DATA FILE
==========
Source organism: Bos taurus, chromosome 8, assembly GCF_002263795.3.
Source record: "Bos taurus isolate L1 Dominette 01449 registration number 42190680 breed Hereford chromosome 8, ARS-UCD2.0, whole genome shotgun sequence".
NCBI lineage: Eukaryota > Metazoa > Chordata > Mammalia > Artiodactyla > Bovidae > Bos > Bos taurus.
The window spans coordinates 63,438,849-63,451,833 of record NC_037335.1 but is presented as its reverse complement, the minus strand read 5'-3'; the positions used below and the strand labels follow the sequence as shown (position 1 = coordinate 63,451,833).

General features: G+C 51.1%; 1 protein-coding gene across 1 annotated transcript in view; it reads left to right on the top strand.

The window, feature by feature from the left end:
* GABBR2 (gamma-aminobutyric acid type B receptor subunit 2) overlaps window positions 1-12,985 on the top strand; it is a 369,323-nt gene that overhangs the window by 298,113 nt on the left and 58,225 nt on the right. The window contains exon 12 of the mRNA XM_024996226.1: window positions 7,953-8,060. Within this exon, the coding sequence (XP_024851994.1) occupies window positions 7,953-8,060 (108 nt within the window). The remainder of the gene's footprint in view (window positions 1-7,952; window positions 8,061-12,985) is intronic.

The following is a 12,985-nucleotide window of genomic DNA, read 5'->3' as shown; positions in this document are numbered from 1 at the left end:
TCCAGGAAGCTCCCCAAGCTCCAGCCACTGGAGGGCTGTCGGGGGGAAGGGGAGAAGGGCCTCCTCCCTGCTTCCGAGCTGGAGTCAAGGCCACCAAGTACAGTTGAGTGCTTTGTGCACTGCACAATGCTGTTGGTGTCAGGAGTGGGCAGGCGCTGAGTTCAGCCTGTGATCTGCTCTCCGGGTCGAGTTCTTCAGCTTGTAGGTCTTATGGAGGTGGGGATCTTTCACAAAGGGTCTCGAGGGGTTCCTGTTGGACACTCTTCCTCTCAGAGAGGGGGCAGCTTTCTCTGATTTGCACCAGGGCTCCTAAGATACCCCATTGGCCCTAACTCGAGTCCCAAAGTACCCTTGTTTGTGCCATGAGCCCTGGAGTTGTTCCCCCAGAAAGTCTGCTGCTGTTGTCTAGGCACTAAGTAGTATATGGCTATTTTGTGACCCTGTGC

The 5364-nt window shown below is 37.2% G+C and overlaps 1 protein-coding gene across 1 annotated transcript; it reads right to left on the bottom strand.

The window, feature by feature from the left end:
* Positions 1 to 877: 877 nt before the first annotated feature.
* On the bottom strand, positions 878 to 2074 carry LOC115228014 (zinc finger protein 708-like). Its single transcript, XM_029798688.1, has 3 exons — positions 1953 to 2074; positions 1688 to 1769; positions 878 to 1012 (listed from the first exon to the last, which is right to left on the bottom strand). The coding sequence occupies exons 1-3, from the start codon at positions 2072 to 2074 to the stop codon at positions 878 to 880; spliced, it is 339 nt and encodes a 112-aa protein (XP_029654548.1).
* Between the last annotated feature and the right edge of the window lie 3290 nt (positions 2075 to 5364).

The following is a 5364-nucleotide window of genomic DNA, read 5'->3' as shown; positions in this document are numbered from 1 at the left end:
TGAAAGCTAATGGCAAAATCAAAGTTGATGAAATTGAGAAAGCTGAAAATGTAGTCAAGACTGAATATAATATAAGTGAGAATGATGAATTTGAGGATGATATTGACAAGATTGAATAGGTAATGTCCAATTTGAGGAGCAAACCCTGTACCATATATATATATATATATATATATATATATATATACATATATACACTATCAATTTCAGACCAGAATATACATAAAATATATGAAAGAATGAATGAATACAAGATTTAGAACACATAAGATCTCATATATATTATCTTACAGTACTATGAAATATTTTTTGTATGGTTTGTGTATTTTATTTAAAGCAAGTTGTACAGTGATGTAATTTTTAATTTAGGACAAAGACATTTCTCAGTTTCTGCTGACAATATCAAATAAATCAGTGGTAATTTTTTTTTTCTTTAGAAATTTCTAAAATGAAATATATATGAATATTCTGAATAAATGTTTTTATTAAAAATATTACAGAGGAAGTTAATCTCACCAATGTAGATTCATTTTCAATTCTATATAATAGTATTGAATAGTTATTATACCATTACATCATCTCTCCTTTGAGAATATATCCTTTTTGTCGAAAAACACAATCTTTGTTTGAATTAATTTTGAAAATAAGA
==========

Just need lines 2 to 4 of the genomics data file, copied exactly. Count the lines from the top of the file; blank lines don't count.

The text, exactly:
Source record: "Bos taurus isolate L1 Dominette 01449 registration number 42190680 breed Hereford chromosome 8, ARS-UCD2.0, whole genome shotgun sequence".
NCBI lineage: Eukaryota > Metazoa > Chordata > Mammalia > Artiodactyla > Bovidae > Bos > Bos taurus.
The window spans coordinates 63,438,849-63,451,833 of record NC_037335.1 but is presented as its reverse complement, the minus strand read 5'-3'; the positions used below and the strand labels follow the sequence as shown (position 1 = coordinate 63,451,833).